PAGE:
Like so many young couples, my husband and I knew we wanted to start a family. That day came on May 31, 2000, when Evan, our first of three sons, was born. Despite jaundice that appeared for about a week after his birth, he was as healthy a newborn as any parent could hope for. We visited the pediatrician for well child visits and were proud that he was growing typically and achieving all the baby milestones.
Despite these wellness visits, there were many missed signs that my son was not as healthy as everyone thought. We didn’t realize that what we thought was “eczema” and excessive itching of his face and ears was an indication of a very serious disease.
It wouldn’t be until his 18-month well child visit that our family would begin our journey with a chronic liver disease. Evan’s pediatrician was concerned about his unusually large abdomen during a routine visit and immediately ordered blood tests. It would take months to receive a diagnosis, in large part due to the rarity of the disease. In 2002, Evan was diagnosed with a genetic liver disease called progressive familial intrahepatic cholestasis (PFIC). PFIC is characterized by impaired biliary secretion in the liver, resulting in cirrhosis over time.
Our lives were changed forever.
We were told that PFIC was progressive, so it would worsen over time. Doctors said that one day Evan’s liver would no longer function. With this diagnosis came the reality that our firstborn was not only unwell, but very sick with a rare disease that has no cure. We were also keenly aware of the fact that because of this diagnosis, there was a risk that any other children we had in the future could also have it. After much consideration and discussion, we decided to have another child. Braedyn was born on July 30, 2003. God had blessed us with another baby boy, and he is very healthy and does not have PFIC.
On April 20, 2008, we welcomed our third and last child, Camden. With a basic blood draw, we would learn that Camden also had PFIC. We were devastated to receive another diagnosis of PFIC in our family but determined to learn even more about this rare disease. So much had changed since Evan was initially diagnosed. Doctors ordered genetic testing, which was not previously available. We learned that both of our sons have PFIC type 3.
While both boys take medication daily to help increase bile flow, there is no cure for any form of PFIC. Ironically, their yellow, jaundiced skin and eyes are no longer seen as “different.” It is their “normal,” particularly for Evan. Both boys have lived with symptoms of liver disease that most people don’t understand. There are many sleepless nights due to the ceaseless itching known as pruritis as their livers release toxins into their blood streams. It is relentless and exhausting. Evan and Camden have trouble focusing and, in our experience, often feel overly tired due to their weakened immune systems.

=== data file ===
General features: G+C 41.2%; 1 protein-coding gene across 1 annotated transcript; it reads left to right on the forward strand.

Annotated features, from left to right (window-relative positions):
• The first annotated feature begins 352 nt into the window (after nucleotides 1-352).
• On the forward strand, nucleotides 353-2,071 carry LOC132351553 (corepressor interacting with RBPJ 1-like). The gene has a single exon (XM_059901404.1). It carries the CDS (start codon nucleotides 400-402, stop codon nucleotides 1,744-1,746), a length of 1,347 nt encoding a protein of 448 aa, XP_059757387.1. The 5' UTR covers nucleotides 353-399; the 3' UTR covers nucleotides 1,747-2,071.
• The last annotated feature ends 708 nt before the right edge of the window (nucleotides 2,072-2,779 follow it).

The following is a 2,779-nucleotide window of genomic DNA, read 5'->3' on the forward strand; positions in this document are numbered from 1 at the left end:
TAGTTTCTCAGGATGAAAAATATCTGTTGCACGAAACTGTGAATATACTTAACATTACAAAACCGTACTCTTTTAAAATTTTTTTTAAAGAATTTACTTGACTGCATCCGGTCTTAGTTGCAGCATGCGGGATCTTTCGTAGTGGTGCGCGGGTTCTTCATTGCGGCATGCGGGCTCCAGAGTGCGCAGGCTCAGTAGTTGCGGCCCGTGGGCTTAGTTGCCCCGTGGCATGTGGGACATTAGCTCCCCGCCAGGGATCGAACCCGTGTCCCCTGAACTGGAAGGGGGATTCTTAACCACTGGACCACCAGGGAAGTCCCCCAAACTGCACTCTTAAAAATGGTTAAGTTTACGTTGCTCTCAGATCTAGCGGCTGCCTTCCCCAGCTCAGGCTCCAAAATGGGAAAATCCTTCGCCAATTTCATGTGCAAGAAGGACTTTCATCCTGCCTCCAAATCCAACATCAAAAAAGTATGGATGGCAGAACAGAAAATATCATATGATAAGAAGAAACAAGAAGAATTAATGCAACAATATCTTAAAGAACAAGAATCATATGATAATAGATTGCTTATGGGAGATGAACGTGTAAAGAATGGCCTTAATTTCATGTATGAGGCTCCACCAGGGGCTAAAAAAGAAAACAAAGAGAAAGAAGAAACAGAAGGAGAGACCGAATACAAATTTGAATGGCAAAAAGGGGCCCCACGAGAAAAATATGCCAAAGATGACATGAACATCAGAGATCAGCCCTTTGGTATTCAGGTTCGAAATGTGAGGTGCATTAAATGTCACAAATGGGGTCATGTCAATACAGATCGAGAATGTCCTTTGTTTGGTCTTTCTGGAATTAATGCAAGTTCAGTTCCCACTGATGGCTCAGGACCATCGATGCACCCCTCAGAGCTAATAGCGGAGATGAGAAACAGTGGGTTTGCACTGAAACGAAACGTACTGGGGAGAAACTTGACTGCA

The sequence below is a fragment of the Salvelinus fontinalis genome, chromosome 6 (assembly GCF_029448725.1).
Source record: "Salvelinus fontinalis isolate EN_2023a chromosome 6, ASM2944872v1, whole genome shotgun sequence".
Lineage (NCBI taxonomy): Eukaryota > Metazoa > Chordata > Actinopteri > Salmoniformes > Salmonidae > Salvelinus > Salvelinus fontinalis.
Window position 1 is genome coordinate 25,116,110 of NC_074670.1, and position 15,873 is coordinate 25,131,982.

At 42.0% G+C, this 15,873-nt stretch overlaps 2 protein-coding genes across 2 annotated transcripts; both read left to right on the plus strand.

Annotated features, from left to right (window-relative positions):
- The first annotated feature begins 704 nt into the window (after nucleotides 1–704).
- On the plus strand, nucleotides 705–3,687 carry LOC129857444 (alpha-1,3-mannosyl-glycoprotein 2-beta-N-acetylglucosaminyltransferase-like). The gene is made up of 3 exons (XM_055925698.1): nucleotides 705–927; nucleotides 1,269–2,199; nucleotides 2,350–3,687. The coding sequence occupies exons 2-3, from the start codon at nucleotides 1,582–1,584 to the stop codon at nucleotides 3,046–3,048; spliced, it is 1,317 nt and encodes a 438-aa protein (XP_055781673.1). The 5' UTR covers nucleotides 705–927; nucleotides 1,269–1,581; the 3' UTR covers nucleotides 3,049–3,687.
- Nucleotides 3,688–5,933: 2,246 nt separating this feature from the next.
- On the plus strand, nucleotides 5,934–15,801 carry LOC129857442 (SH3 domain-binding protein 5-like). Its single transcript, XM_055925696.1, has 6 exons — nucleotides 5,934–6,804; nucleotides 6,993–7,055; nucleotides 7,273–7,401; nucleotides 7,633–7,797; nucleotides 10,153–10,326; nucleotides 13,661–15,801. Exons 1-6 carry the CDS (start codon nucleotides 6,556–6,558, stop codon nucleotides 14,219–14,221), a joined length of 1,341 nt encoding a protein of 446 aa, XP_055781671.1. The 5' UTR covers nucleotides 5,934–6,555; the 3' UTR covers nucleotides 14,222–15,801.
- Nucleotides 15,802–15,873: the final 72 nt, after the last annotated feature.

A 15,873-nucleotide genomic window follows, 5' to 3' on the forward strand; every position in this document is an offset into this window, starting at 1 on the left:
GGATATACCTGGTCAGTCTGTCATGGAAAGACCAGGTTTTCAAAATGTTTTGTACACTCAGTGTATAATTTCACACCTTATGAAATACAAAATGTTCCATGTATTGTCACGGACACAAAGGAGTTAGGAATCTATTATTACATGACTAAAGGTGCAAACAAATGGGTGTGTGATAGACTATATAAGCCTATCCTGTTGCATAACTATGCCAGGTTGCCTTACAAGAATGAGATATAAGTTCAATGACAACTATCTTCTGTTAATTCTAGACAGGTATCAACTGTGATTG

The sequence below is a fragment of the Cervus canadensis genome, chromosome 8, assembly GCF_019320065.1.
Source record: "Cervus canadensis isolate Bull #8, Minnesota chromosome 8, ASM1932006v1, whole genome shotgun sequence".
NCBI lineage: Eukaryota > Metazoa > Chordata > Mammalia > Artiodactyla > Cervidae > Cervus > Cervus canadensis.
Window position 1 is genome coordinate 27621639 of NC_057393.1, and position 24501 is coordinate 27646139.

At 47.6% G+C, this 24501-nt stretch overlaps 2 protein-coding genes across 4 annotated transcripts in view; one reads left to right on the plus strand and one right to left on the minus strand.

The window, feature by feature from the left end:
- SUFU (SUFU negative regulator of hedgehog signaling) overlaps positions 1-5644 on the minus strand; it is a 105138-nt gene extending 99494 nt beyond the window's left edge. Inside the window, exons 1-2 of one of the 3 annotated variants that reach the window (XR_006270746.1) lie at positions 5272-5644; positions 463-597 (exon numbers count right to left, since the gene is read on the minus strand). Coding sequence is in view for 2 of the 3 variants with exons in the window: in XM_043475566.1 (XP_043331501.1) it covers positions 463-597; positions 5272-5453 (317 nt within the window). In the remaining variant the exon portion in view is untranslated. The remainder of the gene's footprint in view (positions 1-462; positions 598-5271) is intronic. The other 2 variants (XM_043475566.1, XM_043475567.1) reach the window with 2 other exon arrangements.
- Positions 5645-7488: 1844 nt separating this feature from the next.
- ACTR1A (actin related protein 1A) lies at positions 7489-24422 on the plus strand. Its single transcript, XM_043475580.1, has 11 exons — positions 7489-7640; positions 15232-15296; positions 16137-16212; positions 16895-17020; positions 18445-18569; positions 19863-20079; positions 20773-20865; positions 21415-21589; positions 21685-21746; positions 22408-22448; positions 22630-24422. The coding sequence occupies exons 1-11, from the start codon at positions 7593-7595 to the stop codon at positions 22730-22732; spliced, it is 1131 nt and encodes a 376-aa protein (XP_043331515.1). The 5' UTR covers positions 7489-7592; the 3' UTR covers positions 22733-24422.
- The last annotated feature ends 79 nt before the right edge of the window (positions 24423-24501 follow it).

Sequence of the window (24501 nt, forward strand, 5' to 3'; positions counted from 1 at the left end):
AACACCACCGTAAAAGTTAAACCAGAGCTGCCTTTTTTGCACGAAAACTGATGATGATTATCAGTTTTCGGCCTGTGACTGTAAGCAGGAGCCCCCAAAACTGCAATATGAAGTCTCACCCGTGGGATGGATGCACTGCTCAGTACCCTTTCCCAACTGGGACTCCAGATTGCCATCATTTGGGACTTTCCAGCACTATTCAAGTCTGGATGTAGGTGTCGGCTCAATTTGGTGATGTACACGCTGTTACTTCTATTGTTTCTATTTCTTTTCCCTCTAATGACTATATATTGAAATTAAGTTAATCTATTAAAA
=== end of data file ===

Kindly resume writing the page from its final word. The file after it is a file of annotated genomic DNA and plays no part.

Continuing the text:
Despite all of this, my boys have persevered. This diagnosis has never stopped them from doing what they love and participating in sports and activities with friends. We have tried to live as typical a life as possible with this chronic illness and instilled in them that PFIC does not and will not define them.
Yellow is a familiar color for us. It is the color of rare disease and uncertainty. Due to the progressive nature of PFIC, Evan’s health has declined. As Evan approaches his 20th birthday, he is now sicker than ever. The easiest way for us to explain what is happening to others is: His liver has had nearly 20 years of toxins building up, and it is tired.
End-stage liver disease is terrifying. Evan has been hospitalized twice in that last two months due to complications of this disease. His jaundice is the worst it has ever been, and he is dealing with edema in his legs, as well as ascites within the abdomen. The once-active teen who played sports and lived a relatively normal life is now very ill and in the beginning stages of liver transplant protocol.
Despite their health challenges, Evan and Camden are mighty and they are stronger than anyone can imagine. I pray that this same determination and spirit gets them through all the steps of their journeys with this disease, which may ultimately lead to a liver transplant. We are encouraged by research that could lead to a treatment or cure someday so that other children don’t have to endure these same challenges.
There are many heroes in this world. Those heroes who help others through acts of kindness or in times of danger. My heroes are my two sons. Their heroic acts are showing me how to love, live and persevere through the hardest and scariest of times. They have also taught me that where they often see through shades of yellow, they also see shades of strength and hope.